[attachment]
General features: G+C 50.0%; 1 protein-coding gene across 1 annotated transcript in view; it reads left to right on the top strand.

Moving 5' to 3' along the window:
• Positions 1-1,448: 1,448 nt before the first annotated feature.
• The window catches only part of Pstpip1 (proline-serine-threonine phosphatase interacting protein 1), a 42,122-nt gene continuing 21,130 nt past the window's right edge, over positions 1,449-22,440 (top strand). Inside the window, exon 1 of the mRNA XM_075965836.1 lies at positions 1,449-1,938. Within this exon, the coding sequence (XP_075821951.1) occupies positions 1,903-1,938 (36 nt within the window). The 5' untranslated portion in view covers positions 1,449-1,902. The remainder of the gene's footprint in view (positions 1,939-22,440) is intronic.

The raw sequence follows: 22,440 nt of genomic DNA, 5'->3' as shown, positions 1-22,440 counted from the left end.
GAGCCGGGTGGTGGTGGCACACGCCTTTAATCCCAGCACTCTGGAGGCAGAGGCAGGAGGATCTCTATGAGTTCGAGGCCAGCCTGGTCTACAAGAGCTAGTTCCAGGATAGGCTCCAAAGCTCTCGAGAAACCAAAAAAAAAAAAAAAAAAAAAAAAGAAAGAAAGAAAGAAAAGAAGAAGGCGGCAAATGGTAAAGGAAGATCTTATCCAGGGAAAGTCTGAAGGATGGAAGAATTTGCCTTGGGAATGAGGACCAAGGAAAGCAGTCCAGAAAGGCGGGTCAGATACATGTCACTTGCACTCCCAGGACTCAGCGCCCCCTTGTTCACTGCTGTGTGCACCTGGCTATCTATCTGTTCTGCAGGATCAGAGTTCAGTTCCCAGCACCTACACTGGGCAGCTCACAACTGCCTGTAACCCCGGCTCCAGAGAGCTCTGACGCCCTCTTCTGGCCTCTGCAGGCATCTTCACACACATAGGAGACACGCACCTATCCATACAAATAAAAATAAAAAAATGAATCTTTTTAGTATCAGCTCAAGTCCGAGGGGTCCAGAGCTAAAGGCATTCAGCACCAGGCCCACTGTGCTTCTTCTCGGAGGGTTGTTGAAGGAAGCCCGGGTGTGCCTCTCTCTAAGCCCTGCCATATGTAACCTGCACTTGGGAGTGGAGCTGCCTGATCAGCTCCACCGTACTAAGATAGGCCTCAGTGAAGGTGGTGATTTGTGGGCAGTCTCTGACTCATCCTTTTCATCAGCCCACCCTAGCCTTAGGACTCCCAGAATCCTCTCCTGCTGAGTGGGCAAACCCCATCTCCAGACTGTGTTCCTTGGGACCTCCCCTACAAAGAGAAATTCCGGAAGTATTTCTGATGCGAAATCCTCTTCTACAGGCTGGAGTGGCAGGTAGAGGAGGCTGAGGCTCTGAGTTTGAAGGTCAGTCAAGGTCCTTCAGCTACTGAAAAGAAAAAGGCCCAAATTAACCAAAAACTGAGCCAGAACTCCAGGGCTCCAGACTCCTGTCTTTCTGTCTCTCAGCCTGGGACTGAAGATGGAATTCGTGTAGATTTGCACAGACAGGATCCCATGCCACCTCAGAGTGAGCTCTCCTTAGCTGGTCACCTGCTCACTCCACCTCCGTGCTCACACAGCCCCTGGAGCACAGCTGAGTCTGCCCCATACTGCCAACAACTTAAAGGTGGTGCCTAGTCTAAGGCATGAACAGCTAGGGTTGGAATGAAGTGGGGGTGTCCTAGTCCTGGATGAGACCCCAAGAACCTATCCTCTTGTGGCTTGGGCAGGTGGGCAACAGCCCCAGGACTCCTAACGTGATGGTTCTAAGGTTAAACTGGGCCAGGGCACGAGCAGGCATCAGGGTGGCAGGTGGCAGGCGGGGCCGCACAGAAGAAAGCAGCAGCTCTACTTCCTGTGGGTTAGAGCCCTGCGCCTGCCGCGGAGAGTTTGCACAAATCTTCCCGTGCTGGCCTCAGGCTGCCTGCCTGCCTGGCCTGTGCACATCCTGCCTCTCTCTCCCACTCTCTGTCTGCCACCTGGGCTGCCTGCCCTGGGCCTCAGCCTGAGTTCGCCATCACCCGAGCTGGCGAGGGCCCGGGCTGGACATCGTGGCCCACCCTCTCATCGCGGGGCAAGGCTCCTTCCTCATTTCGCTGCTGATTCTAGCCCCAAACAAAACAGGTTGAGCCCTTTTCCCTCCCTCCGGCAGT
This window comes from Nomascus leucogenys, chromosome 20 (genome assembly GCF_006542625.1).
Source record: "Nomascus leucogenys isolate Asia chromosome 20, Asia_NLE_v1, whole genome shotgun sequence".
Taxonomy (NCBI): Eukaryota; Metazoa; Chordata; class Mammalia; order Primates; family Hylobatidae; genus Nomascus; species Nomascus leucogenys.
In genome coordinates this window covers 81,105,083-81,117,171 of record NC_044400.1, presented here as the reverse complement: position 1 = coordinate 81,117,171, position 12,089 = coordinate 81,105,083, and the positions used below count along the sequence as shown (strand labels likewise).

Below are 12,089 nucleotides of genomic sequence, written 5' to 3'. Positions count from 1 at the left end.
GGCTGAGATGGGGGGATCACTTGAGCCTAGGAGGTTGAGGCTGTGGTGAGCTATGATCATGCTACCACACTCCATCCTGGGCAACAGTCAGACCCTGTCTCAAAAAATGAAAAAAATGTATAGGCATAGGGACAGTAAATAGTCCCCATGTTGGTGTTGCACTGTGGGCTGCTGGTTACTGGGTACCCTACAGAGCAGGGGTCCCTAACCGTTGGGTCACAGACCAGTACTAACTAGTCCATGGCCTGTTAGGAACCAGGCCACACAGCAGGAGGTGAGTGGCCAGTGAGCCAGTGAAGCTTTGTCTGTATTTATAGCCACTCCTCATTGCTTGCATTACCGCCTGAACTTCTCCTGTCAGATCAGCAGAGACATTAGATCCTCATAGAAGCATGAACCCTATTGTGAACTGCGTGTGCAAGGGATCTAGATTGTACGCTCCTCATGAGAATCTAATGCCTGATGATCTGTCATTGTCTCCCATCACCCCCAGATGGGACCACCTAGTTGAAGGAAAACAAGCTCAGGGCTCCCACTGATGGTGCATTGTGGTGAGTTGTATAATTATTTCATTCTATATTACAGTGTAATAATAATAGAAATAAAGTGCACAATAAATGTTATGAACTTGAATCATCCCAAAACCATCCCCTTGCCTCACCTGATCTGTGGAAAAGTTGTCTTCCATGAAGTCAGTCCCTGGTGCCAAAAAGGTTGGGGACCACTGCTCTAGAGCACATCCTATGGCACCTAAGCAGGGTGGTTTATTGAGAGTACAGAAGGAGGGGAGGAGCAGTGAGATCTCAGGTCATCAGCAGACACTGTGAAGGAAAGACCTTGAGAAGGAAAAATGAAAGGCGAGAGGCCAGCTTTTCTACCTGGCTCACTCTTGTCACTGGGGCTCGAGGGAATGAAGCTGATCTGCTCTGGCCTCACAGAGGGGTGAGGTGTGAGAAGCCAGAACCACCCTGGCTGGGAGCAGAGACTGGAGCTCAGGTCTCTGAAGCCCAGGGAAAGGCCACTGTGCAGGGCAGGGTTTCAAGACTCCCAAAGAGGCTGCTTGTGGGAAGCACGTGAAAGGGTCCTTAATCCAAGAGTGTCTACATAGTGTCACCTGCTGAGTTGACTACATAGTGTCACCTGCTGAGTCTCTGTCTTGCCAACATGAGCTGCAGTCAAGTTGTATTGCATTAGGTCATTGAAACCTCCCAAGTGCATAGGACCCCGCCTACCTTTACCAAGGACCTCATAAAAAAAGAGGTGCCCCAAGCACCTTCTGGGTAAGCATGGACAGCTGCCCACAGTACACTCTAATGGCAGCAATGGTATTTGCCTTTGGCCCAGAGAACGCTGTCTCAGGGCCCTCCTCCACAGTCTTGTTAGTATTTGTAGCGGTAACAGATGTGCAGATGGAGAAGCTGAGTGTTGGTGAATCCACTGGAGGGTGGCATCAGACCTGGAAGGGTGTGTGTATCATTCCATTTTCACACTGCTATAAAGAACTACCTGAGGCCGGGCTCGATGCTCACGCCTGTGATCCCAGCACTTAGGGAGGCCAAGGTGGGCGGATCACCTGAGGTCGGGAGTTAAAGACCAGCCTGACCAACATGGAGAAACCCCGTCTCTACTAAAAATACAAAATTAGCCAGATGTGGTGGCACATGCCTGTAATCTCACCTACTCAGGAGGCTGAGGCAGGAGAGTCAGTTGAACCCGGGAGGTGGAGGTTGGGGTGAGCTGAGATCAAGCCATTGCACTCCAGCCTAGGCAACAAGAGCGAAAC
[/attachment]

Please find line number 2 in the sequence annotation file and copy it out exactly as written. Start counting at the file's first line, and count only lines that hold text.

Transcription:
Moving 5' to 3' along the window: